These sharing sites do have active, interested userbases though, so make sure you fill out the submission forms correctly and include all the relevant tags so that it will show up when someone searches for something in your genre and maybe, if you are lucky, you will receive a few shares and reposts which of course, carry link equity.
TIP: Work through this list of free infographic submission sites, to maximise exposure.
Much like infographics, document sharing sites require something to be submitted in order to attain a link. The value of these links has reduced over time, however it is still a strategy that commands a place in the list.
Document sharing sites have been created so people can upload their content for other people to see. The main document sharing sites dominate the results and have a high domain authority (although no-follow) and still give relevancy and power to the pages linking to it.
The process involves converting your piece of content to a pdf (ppt) and submitting to the websites. To maximise this strategy though, you gain the most traction by getting your content shared amongst other interested parties, and this can only be achieved if your content is of high quality and adds value to the reader (as every piece of content you produce should. Content is not just king anymore, it’s the whole royal circle).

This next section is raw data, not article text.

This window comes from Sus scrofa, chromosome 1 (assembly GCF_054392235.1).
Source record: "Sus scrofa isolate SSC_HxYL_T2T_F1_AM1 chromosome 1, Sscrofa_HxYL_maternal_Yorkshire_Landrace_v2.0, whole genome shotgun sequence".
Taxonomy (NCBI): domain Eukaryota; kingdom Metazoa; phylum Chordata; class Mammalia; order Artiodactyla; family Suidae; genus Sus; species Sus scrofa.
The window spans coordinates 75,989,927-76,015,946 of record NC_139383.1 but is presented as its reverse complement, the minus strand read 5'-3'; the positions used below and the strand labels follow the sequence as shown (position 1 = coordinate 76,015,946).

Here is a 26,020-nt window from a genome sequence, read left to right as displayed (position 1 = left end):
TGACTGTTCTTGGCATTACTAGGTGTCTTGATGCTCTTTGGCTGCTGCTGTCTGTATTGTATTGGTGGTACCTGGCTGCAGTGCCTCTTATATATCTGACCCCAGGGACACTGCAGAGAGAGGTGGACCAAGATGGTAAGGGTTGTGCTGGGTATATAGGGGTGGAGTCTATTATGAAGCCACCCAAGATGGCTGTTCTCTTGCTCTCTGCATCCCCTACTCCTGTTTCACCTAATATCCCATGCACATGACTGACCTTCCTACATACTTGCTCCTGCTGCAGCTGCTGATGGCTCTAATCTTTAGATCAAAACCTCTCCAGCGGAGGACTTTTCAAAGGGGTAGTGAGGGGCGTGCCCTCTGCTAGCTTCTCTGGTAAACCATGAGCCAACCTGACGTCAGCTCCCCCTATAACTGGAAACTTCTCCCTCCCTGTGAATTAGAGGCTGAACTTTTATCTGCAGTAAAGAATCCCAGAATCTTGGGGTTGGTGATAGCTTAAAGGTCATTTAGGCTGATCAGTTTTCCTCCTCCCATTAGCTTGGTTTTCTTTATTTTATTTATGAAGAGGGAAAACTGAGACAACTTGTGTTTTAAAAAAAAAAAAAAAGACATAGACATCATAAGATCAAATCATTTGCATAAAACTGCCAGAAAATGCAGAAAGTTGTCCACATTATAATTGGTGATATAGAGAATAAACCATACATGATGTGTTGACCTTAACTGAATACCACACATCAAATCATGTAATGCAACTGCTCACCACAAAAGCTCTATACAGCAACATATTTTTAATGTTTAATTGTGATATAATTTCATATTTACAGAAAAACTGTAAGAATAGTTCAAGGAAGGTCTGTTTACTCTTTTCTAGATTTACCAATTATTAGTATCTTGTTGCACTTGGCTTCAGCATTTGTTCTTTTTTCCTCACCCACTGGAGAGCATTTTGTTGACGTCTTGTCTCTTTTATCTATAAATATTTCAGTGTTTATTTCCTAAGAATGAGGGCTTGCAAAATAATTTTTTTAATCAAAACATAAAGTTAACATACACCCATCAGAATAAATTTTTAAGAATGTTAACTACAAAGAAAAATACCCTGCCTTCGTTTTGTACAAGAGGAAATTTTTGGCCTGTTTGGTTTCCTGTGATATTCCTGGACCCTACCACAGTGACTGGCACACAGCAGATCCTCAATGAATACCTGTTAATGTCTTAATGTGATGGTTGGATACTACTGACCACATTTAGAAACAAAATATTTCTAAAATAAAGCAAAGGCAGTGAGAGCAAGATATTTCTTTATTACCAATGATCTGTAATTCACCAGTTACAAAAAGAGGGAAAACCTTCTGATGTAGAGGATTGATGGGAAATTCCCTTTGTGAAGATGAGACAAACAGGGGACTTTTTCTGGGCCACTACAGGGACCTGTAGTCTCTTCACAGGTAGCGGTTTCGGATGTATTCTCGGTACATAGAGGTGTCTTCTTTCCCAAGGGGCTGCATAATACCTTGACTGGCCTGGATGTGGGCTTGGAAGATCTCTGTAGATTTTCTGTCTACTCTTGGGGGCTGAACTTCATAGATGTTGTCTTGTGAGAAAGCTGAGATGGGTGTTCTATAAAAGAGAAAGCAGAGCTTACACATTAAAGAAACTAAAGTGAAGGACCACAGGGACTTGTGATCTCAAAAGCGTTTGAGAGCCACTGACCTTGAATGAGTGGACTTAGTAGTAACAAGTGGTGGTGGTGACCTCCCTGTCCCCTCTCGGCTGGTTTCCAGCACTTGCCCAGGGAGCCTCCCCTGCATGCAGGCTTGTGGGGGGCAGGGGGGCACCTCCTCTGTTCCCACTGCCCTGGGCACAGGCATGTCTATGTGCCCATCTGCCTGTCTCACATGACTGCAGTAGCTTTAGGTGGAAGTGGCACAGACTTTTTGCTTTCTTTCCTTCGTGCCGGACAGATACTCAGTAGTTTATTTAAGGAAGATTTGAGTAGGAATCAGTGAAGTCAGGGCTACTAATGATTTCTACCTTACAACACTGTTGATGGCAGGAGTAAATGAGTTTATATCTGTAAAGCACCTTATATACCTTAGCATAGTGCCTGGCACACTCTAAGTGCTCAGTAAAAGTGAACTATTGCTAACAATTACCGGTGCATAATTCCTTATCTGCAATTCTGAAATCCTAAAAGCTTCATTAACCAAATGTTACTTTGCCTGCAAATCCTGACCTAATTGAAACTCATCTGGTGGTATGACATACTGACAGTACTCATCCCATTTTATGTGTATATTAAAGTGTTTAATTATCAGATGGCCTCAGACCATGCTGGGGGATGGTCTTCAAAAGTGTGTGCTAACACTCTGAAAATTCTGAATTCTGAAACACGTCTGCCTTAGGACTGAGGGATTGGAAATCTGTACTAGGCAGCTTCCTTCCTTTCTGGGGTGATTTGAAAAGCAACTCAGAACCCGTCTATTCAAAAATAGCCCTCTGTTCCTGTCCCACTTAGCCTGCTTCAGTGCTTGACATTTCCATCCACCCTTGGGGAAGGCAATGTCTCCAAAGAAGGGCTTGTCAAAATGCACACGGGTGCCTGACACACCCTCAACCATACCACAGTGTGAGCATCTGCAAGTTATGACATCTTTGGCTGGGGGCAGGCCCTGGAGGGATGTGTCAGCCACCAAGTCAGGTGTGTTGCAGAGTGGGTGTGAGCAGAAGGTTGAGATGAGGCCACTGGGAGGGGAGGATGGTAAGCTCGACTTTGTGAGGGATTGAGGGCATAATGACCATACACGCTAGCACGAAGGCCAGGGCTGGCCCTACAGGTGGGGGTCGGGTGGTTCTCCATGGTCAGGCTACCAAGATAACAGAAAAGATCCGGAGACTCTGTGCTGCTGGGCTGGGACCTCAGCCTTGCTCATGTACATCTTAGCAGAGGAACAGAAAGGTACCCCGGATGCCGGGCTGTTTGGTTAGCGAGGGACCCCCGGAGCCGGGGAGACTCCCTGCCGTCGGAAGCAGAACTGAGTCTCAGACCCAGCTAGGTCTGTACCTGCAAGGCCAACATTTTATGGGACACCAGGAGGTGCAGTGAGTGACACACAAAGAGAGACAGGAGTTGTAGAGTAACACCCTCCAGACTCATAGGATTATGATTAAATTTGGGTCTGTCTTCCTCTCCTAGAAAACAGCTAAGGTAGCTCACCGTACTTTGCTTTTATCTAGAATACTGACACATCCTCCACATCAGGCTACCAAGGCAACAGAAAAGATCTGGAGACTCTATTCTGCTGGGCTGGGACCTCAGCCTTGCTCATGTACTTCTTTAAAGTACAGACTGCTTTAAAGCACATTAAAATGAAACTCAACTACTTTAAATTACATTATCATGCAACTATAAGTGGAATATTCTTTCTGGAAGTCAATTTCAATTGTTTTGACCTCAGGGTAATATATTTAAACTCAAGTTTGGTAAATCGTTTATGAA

It is important to remember that the links from these sites come from internal hyperlinks (within the content), so make sure your document contains either your keywords or brand terms, as well as the company URL. Popular sites include Scribd, Zoho and Issuu.
TIP: Use Docushares for any new content on site.
This is one of the more straight forward techniques of attaining links, but also the most overlooked.